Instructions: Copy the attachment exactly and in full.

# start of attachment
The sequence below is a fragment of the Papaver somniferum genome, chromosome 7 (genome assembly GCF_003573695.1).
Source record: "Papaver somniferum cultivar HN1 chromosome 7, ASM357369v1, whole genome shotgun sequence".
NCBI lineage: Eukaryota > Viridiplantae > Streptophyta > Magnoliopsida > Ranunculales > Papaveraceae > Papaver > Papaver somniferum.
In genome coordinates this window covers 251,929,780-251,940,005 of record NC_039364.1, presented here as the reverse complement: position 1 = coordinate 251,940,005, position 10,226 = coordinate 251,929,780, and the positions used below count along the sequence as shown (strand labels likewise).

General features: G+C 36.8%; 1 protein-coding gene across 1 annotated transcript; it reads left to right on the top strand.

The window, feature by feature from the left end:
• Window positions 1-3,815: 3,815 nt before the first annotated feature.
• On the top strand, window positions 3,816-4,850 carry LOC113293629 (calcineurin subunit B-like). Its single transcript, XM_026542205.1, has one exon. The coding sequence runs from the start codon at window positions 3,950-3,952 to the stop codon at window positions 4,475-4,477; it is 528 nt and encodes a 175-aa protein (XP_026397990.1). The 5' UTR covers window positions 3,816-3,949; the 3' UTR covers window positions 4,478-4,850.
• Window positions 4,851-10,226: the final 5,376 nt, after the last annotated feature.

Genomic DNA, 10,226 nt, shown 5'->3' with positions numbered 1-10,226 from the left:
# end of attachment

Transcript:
The sequence below is a fragment of the Papaver somniferum genome, chromosome 7 (genome assembly GCF_003573695.1).
Source record: "Papaver somniferum cultivar HN1 chromosome 7, ASM357369v1, whole genome shotgun sequence".
NCBI lineage: Eukaryota > Viridiplantae > Streptophyta > Magnoliopsida > Ranunculales > Papaveraceae > Papaver > Papaver somniferum.
In genome coordinates this window covers 251,929,780-251,940,005 of record NC_039364.1, presented here as the reverse complement: position 1 = coordinate 251,940,005, position 10,226 = coordinate 251,929,780, and the positions used below count along the sequence as shown (strand labels likewise).

General features: G+C 36.8%; 1 protein-coding gene across 1 annotated transcript; it reads left to right on the top strand.

The window, feature by feature from the left end:
• Window positions 1-3,815: 3,815 nt before the first annotated feature.
• On the top strand, window positions 3,816-4,850 carry LOC113293629 (calcineurin subunit B-like). Its single transcript, XM_026542205.1, has one exon. The coding sequence runs from the start codon at window positions 3,950-3,952 to the stop codon at window positions 4,475-4,477; it is 528 nt and encodes a 175-aa protein (XP_026397990.1). The 5' UTR covers window positions 3,816-3,949; the 3' UTR covers window positions 4,478-4,850.
• Window positions 4,851-10,226: the final 5,376 nt, after the last annotated feature.

Genomic DNA, 10,226 nt, shown 5'->3' with positions numbered 1-10,226 from the left: